about __% of adults with bacterial meningitis die of the infection 30
patients with suggested bacterial meningitis should be treated with antibiotics withing __ minutes of reaching medical care 30
__ are the most frequent cause of aseptic meningitis viral infections
of those cases in which a specific causal agent can be established in viral meningitis, 97% are due to __ enteroviruses (coxsackievirus B, echovirus, mumps virus) herpes virus, adn leptospira
the syndrome of aseptic meningitis of viral origin begins with the acute onset of headache (worst ever, exacerbated by sitting, standing, or coughing), fever, photophobia, and meningismus associated with CSF pleocytosis
in __ meningitis the CSF shows a pleocytosis of 10-2000 white blood cells/mcL viral
__ meningitis is generally benign and self limited viral
patients affected by HSV commonly describe a prodrome of 1-78 days of upper respiratory tract symptoms followed by the sudden onset of headache and fever HSV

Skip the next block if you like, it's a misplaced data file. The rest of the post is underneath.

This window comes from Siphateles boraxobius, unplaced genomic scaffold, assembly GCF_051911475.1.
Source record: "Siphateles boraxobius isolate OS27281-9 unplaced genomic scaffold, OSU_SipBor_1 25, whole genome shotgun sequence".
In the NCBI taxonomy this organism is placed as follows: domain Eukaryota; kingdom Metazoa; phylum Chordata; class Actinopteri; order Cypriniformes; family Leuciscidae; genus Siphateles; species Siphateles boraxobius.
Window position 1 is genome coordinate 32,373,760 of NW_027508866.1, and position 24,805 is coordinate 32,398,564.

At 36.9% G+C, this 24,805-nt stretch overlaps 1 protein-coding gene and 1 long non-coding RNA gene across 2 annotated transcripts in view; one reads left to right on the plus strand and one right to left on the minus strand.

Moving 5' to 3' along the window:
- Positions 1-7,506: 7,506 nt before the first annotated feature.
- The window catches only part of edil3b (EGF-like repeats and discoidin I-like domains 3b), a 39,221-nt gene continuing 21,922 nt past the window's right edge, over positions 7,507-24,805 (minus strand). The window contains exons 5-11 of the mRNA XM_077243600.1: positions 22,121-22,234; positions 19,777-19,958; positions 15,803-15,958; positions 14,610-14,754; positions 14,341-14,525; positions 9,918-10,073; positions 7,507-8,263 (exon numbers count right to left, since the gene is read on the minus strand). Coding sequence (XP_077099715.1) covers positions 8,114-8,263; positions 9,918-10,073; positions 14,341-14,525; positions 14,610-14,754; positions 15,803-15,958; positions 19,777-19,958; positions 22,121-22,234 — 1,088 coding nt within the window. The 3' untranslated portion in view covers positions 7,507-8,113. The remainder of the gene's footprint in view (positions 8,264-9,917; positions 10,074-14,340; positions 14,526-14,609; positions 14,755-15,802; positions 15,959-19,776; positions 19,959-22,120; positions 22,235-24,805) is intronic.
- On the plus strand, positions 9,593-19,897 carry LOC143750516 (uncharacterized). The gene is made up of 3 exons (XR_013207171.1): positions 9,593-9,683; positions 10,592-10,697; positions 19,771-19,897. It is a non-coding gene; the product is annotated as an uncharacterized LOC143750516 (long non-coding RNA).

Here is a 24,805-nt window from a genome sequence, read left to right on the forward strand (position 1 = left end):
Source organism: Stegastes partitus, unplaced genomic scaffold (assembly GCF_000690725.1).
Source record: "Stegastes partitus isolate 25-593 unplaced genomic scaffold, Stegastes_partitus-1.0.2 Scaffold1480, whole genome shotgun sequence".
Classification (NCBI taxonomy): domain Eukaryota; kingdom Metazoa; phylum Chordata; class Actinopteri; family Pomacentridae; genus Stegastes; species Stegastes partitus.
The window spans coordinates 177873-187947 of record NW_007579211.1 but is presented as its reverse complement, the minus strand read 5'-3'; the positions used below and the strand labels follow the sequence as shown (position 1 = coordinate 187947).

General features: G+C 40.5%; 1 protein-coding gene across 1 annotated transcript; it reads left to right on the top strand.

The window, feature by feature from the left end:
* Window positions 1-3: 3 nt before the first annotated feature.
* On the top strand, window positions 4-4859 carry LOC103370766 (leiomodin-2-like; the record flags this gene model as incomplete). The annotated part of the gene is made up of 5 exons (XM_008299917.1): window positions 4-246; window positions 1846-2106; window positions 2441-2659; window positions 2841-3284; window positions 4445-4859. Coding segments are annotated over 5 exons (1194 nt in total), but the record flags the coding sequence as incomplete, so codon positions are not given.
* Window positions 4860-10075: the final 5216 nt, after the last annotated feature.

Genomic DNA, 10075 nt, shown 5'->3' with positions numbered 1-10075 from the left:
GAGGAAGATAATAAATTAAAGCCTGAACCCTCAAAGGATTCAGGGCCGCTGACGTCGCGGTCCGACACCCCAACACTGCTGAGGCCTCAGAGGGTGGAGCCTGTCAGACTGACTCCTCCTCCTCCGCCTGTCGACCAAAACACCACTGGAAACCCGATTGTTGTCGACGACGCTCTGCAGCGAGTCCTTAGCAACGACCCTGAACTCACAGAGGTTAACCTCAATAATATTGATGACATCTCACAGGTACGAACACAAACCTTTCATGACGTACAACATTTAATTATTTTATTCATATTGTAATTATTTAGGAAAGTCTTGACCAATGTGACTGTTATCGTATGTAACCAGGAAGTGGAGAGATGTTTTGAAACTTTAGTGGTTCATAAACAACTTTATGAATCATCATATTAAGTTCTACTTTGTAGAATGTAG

untreated HSV has a __% mortality rate 70
WNV occurs mainly during the __ months summer
__ encephalitis is always fatal, requiring major attention on prevention rabies
inflammation of the tissues surrounding the brain-typically an acute illness evolving over hours to at most days, usually with fever, headache, neck stiffness, and lethargy. Usually without focal signs meningitis
generalized or diffuse inflammation or infection of the brain tissue itself- usually with fever, headache, lethargy or confusion and sometimes coma-usually without focal neurologic manifestations encephalitis
a focal infection in the brain which typically presents with focal manifestations due to "space occupying" nature of the abcess- may or may not have fever, chills or other signs of infection brain abcess